Ahmed’s argument leads us directly into, and allows a contrast with, the ways in which “emotions” and “affects” have been linked to studies of governmentality. Bigo (2010), introduced in the previous entry, shares Ahmed’s interest in borders. However, in Bigo’s account, fear does not create borders; rather, borders create fear and “unease”. The key point of differentiation from Ahmed is the emphasis on how governmental technologies (here “borders”) produce “subjects” as particular kinds of subject, described as “subjectification”. There is no “fearful” “subject” prior to the governmental practice of “bordering” (Bacchi and Goodwin 2016: 100).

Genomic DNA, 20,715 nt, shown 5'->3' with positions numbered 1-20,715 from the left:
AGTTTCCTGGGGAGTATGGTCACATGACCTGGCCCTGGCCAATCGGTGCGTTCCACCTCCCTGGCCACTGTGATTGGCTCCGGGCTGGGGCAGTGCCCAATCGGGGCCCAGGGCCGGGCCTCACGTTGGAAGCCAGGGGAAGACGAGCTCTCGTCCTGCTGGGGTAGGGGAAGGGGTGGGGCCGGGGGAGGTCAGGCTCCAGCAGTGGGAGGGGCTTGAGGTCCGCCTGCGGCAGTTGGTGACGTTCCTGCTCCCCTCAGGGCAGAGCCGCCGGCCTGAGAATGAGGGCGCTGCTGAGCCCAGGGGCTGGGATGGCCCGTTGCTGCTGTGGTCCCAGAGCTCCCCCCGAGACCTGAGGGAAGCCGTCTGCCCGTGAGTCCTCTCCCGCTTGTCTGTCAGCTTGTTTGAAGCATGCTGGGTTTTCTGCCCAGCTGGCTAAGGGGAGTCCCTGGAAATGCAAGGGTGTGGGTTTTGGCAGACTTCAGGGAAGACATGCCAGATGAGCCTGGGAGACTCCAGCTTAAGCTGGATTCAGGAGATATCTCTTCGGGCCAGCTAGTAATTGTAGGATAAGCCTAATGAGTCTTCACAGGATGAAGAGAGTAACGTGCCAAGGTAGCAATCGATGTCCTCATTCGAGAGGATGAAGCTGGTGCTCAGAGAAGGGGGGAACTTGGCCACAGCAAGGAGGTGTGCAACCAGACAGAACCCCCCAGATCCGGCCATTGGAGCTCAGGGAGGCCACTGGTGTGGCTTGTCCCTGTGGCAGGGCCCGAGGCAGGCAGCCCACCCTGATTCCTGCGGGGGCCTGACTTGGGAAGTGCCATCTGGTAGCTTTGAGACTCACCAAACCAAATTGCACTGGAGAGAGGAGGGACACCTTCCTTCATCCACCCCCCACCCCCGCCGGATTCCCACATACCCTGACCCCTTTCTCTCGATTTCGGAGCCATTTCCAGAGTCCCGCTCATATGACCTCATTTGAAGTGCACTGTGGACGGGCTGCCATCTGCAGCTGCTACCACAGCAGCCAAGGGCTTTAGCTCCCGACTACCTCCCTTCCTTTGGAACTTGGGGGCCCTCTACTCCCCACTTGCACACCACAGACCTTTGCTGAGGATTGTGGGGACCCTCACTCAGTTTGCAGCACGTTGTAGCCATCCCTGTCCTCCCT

A significant group of theorists include consideration of “affect” in their reflections on subjectification.  Fannin (2013: 278) focuses on “transformations of governmental power in the realm of reproduction” to “incorporate the affective and psychological dimensions of birth”. Fortier (2010) targets “community cohesion” as a form of “governing through affect”, aimed at “designing people’s behaviours and attitudes in the public domain”. Carol Johnson (2010: 495) argues for the importance of a concept of “affective citizenship” which explores “(a) which intimate emotional relationships between citizens are endorsed and recognised by governments in personal life and (b) how citizens are also encouraged to feel about others and themselves in broader, more public domains.”